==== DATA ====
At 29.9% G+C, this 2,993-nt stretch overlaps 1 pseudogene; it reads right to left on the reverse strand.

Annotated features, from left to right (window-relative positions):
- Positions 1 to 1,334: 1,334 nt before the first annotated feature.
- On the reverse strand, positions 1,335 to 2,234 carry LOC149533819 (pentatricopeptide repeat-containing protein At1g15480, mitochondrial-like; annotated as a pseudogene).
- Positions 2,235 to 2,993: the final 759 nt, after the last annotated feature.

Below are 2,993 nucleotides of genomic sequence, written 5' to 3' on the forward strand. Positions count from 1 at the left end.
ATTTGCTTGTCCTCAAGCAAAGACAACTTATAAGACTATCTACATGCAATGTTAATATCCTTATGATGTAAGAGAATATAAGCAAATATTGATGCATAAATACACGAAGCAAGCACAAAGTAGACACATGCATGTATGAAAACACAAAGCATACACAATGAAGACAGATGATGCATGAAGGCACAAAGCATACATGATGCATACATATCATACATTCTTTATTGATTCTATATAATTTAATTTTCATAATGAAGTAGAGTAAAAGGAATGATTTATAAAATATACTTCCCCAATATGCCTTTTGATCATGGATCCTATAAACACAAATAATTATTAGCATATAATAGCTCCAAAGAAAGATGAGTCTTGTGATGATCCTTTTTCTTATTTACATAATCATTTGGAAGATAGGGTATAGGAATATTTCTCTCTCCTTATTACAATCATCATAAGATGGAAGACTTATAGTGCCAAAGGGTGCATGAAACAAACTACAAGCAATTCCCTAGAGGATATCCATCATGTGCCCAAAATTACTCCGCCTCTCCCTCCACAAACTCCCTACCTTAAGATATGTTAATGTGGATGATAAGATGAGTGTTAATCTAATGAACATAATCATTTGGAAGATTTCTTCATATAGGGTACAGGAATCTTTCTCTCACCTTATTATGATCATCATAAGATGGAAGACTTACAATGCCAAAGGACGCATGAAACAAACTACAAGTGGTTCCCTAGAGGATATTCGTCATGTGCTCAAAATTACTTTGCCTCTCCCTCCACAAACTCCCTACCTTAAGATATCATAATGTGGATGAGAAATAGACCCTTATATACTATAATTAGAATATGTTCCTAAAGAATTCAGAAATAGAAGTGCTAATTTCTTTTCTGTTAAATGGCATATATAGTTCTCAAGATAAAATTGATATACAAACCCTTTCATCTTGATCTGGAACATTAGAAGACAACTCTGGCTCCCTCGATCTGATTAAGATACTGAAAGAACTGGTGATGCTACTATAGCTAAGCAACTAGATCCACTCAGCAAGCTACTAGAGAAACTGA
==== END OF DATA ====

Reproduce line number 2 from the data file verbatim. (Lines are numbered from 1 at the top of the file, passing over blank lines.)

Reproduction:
Annotated features, from left to right (window-relative positions):